Friday Weird Science: The good old book smell

Jan 04 2013 Published by under Friday Weird Science, Uncategorized

If you're the kind of nerd like me, then you're the kind of nerd that really liked spending time in libraries and old bookrooms as a kid. To this day I love having books around me, especially the old kind with nice leather covers. And of course, if you're spent time around old books, you know that old book smell. It's kind of musty, but evokes happy memories of wood and leather and soft lamp glows, and maybe a nice fireplace (if you're very lucky) by which to sit and dig through intellectual treasures.

And what with all the memories, you start to really love that old book smell. But do you love it so much you could wear it? Pascale at Whizbang alerted me to the fact that there is a "Paper Passion" perfume!

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Couldn't make this stuff up. Pascale notes that it might be good to spritz on your e-reader for the authentic paper experience. I do love me some dead tree smell but not quite enough to wear it.

But it made me wonder: does the perfume really smell like old books, and what makes that old book smell? Luckily, Marc Abrahams came to the rescue with a paper that's perfect! And so I present today's Friday Weird Science:

Strlic et al. "Material Degradomics: On the Smell of Old Books" Annals of Chemistry, 2009*

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(That's right. Breathe it in. Source)

You can tell the authors enjoy themselves some old books. The fondly describe the smell as :

A combination of grassy notes with a tang of acids and a hint of vanilla over an underlying mustiness, this unmistakable smell is as much part of the book as its contents.

I just had to grab a book and take a whiff to confirm, but I think they're right! But what is it from exactly?

And why would people even want to know? It's actually more important than just a musty smelling perfume. Knowing what volatile organic compounds (that will make the smell) are involved and in what stages could allow curators of museums and archivists to tell how degraded old manuscripts are, figure out what part is degrading (the paper itself or the binding), and give clues how to best preserve them.

And of course, you can't just take a chunk of, say, the Doomsday book and send it off to be destroyed for analysis. Some books may just be old by our current standards, but the ones we need to worry about? Those are precious. No books must be sacrificed in the making of this science.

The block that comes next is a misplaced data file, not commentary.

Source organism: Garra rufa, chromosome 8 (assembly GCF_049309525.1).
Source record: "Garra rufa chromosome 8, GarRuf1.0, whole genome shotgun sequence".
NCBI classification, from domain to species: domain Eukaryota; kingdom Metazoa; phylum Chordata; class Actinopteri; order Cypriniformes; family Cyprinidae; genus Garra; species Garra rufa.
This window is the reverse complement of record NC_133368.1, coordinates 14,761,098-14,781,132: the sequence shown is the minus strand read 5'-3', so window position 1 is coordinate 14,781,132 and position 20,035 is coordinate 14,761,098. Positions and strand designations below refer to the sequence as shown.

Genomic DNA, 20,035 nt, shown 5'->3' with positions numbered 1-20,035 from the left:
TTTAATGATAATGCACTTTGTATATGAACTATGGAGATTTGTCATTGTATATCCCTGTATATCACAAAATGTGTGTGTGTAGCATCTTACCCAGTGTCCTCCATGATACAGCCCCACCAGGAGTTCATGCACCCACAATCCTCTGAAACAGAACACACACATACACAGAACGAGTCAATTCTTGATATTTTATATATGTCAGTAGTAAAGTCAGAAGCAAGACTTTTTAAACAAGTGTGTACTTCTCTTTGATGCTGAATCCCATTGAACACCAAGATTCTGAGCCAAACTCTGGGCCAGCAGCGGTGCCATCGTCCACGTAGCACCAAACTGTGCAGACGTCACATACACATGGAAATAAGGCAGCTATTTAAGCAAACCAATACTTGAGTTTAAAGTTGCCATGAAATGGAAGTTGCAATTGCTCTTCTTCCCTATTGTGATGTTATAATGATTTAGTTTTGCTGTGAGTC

So in order to figure out what is going on with aging books, the authors here describe the development of their own kind of -omics (please, not anther kind of -omics). While studies in living animals use "metabolomics", the study of all metabolics in the body, the authors here propose a "degradome", for dead objects, using a variety of methods to create a fingerprint for the decomposing item. Obviously, they are focused on books, but I have to wonder what will be next. Wood, maybe, but I have high hopes for a degradomics of roadkill.

Anyway, they took a large number of well characterized and known historical documents from the 19th and 20th centuries, and using "headspace" analysis (the analysis of the air immediately around the object) looked at the volatile organic compounds released to get an idea of what was degrading with gas chromatography. They found a few known degradation compounds, such as furfural (part of the sweet smell) and acetic acid (part of the sour smell), and also characterized things like rosin (a solid form of resin from pines that most people think of in the context of cello and violin strings or ballet shoes), and lignin (part of the cell wall of plants), and of course how much the cellulose had degraded (the primary ingredient in paper).

The authors were able to correlate a lot of the products. For example, rosin concentrations correlated with cellulose degradation and with higher acidity. They were also able to classify degradation to different components, with one component mostly acetic acid and the second compounds that are associated with rosin.

Keep in mind, though, not all paper is created equal. Especially historical paper, which wasn't always made of dead trees. Some was made from rags, some ground or pulped wood, and some on other substances entirely (such as vellum or parchment, both of which are in fact made from hide). All of these will give off different profiles of volatile compounds, and will probably need to be analyzed separately.

But the results of this study might help create a profile for paper degradation, allowing curators to identify how badly musty their papers have become, and what might be done to save them. And of course, it also gives rise to Paper Passion perfume.

Strlič, M., Thomas, J., Trafela, T., Cséfalvayová, L., Kralj Cigić, I., Kolar, J., & Cassar, M. (2009). Material Degradomics: On the Smell of Old Books Analytical Chemistry, 81 (20), 8617-8622 DOI: 10.1021/ac9016049

*Amusing side note: Annals of Chemistry is abbreviated Anal. Chem. This always makes me giggle. I'm 12.

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